This is a PowerPoint presentation by Mike Wessells from the April 2014 Symposium “Supporting Families, Building a Better Tomorrow for Children: The Role of the Social Service Workforce” hosted by the Global Social Service Workforce Alliance. The presentation reviews factors contributing to the effectiveness and sustainability of community-based child focused groups and the roles of the social service workforce in supporting these community groups.
This is a PowerPoint presentation by Patrick Onyango Mangen from the April 2014 Symposium “Supporting Families, Building a Better Tomorrow for Children: The Role of the Social Service Workforce” hosted by the Global Social Service Workforce Alliance. The presentation provides an overview of cascading and multi-tiered approaches to skilling the social service workforce in child protection. It provides a case study on workforce support to community-based service delivery structures in Somalia, an example from Karamoja, Uganda that incorporated an accredited university certif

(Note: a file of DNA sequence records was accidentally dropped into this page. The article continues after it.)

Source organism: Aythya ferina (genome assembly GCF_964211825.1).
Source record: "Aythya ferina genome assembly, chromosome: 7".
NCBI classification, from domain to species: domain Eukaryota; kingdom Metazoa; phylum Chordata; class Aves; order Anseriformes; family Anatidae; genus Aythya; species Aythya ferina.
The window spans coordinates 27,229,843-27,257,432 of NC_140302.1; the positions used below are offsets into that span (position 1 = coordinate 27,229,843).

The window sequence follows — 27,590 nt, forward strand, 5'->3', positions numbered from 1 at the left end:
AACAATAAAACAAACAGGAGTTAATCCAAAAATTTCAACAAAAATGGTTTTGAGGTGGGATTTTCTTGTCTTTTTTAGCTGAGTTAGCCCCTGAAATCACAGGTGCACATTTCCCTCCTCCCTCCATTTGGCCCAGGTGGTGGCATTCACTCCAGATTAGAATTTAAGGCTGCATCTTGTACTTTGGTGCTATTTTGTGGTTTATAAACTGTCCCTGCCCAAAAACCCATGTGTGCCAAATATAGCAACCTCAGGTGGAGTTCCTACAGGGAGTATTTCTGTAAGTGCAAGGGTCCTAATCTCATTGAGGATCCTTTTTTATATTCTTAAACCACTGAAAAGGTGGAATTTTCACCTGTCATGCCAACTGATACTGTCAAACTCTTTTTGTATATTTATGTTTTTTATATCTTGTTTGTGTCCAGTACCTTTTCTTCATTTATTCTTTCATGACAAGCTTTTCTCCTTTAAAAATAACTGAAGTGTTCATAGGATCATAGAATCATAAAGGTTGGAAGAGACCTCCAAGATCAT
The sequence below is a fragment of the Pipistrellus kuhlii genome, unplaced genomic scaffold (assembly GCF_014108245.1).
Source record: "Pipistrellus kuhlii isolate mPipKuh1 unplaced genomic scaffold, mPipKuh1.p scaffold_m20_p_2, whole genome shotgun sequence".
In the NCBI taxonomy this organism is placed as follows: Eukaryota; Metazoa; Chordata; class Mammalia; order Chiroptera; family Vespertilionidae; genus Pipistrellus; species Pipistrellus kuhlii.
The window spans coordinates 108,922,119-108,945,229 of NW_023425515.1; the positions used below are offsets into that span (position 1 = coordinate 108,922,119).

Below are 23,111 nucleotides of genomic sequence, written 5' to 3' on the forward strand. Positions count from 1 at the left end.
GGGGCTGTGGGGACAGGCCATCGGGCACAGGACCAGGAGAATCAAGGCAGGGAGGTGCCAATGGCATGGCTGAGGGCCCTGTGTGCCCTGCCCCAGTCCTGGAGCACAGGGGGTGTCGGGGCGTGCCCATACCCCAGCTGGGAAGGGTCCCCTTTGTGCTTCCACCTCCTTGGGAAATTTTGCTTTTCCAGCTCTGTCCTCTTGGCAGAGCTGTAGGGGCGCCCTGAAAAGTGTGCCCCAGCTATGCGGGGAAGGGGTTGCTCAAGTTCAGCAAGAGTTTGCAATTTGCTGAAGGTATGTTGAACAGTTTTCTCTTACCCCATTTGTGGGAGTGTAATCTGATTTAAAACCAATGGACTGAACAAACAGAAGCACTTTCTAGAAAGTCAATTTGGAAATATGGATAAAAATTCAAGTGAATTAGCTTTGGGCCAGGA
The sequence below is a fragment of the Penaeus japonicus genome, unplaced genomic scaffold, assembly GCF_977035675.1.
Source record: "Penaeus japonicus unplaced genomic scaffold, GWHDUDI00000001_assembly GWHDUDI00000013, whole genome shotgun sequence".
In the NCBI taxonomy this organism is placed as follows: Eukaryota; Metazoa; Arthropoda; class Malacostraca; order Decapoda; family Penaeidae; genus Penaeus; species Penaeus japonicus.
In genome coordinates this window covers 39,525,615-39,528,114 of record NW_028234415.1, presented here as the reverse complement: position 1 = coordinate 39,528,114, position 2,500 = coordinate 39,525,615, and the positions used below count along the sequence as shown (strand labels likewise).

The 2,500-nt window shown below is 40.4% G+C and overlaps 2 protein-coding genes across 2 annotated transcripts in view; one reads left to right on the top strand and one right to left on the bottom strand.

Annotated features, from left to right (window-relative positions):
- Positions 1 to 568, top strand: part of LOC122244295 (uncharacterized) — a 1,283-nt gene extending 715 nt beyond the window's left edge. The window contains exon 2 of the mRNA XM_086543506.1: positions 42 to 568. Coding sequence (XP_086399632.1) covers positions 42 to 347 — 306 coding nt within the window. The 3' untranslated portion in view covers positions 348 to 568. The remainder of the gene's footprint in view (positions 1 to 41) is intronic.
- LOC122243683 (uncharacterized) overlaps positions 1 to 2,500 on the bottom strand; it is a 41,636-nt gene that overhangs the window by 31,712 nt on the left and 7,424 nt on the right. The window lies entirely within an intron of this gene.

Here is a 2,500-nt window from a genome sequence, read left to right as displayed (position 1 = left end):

This is a PowerPoint presentation by Kendra Blackett-Dibinga, Save the Children, from the April 2014 Symposium “Supporting Families, Building a Better Tomorrow for Children: The Role of the Social Service Workforce” hosted by the Global Social Service Workforce Alliance.
This is a PowerPoint presentation by Nathan Linsk from the April 2014 Symposium “Supporting Families, Building a Better Tomorrow for Children: The Role of the Social Service Workforce” hosted by the Global Social Service Workforce Alliance. He discusses the community-based workforce of social service para professionals, outlining the critical work they do to strengthen families, the challenges they face and next steps in the global contribution for strengthening this workforce.